Bwog staffer Lucy Tang stops by Bank Street and relives a time before Lit Hum.

Once upon a time, reading for school wasn’t stressful. Two days ago at Bank Street bookstore, I was transported to a time when required reading was Maniac Magee, the good old days… A crowded auditorium full of clamoring elementary school children was a certainly drastic change from the Ahmadinejad fervor Monday, but it was refreshing to witness some genuine enthusiasm.

Spinelli was at Bank Street to promote Love, Stargirl, the sequel to the New York Times bestseller Stargirl, a book about a lonely boy and his precocious female friend. Though he is an adamant opponent of sequels, Spinelli says, “Once I gave Stargirl a voice, she wouldn’t shut up.”

His books have that widespread appeal that spans different backgrounds. Regardless of race, gender, and even age, everyone can appreciate characters like Maniac Magee and Stargirl. The U.S. government even commissioned Stargirl to be published in the Middle East to promote peace, though the actual effectiveness is questionable, at least it’s something.

After a short summary about the process of Love, Stargirl, Spinelli moved on to the Q & A session and fifty arms shot up. It reached to the extent where Spinelli would point at one person, and three other surrounding people would ask hopefully, “Me?”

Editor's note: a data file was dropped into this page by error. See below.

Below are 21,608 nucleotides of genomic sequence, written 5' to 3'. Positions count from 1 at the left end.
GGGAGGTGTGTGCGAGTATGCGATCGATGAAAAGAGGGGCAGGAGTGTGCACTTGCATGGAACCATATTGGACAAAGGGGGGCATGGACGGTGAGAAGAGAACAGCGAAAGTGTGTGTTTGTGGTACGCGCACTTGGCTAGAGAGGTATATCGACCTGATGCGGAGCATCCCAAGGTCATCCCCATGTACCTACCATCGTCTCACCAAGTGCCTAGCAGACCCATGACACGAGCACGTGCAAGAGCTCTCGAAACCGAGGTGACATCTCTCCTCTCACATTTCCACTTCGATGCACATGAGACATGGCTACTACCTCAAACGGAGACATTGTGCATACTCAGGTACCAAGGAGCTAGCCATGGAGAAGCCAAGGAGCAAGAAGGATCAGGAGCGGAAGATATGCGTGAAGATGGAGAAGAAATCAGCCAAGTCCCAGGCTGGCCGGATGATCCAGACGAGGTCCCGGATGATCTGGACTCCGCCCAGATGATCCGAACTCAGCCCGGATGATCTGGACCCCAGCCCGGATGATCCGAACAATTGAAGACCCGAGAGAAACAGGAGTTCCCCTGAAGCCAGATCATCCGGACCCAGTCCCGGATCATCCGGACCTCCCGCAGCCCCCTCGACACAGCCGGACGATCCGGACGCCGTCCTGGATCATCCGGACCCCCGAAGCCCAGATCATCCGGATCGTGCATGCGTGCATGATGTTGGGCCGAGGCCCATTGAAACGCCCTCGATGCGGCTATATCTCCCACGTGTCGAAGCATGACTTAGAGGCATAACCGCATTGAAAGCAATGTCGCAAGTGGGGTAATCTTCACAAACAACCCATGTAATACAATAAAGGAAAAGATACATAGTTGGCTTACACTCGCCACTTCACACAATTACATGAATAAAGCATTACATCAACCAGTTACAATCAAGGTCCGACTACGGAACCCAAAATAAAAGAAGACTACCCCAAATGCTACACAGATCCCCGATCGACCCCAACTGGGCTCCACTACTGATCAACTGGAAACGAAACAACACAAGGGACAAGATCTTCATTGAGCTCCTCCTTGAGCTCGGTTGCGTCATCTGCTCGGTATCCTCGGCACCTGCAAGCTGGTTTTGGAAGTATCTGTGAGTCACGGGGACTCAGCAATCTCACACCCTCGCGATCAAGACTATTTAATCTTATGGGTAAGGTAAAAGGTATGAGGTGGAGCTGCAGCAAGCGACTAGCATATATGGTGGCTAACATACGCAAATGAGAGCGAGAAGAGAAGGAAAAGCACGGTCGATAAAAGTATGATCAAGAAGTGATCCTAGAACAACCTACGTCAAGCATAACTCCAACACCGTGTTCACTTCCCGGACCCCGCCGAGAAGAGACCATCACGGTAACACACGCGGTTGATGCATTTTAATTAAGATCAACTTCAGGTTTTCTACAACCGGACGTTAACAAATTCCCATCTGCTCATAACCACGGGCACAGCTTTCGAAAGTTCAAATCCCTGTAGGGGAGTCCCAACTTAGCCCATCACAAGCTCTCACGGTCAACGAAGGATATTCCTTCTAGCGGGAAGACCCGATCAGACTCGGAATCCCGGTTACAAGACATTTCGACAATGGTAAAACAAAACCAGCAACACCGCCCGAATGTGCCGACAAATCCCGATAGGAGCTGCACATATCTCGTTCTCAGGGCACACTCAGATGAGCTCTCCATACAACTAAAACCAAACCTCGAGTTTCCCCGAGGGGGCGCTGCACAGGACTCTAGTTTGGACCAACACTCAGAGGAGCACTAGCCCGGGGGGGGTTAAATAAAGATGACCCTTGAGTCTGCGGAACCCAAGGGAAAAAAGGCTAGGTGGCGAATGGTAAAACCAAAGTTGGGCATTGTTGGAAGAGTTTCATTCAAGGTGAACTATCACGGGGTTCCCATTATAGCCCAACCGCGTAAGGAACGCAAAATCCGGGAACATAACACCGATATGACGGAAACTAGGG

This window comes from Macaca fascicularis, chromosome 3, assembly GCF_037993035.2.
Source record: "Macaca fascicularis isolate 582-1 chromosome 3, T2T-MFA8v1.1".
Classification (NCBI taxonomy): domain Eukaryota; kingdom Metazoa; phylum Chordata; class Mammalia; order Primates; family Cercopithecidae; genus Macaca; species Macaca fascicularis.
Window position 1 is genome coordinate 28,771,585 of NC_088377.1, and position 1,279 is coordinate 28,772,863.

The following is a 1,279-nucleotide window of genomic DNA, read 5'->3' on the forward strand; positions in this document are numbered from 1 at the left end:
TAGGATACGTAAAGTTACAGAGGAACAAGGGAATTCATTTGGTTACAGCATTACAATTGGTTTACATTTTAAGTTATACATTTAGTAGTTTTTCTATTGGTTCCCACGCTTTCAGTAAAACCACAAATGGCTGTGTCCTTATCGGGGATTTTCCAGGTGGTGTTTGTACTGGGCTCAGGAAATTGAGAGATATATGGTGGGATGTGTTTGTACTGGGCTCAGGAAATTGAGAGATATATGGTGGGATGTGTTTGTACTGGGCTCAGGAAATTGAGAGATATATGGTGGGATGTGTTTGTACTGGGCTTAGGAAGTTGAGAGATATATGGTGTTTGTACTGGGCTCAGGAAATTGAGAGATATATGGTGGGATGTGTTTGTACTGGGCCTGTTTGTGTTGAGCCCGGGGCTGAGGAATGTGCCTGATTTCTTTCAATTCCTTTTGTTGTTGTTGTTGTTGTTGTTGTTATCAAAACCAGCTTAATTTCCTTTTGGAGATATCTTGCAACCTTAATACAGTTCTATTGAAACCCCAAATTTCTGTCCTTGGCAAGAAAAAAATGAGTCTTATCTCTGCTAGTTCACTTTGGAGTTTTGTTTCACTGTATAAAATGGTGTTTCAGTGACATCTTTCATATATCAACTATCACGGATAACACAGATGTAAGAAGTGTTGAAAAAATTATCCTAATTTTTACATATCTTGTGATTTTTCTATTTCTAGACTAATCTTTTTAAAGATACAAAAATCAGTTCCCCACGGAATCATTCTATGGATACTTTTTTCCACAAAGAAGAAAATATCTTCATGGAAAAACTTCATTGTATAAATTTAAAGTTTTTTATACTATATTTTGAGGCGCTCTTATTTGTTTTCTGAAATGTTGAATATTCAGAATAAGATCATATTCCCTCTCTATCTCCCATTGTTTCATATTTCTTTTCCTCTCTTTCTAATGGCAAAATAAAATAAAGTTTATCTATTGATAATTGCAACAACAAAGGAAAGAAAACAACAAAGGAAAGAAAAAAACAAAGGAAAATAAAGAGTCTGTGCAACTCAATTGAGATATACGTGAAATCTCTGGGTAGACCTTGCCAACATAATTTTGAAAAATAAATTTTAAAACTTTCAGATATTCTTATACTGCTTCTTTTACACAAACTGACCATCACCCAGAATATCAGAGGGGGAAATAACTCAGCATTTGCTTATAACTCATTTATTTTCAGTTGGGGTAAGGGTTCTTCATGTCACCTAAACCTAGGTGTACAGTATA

The questions Spinelli received were probably those he had been asked a million times before, the usual, “Who gave you the idea for [insert title of book here]?” “How do you relate so well to kids?” “When did you start writing?” Yet Spinelli answered the questions with thought and care, inserting various humorous anecdotes like the story about the beginning of his writing career.

It was the first day of school, Spinelli was six years old, he sat down next to a beautiful girl and consequently, falls in love. However, he was too shy to say anything to her and wanted to write her a note detailing his feelings. Unfortunately, being the first day of school, Spinelli didn’t know how to write. After weeks of learning, he finally learned the words that captured his feelings, he wrote her a note with the words, “Will you marry me?”

Throughout the entire meeting and Q&A session, I found myself just as entertained as the children. Then I realized Spinelli’s secret, he talks to children as if they were adults, no patronization, “I don’t write down to you guys. I write stories as they come naturally.”�

Next author to grace Bank Street: Judy Blume Saturday September, 29th.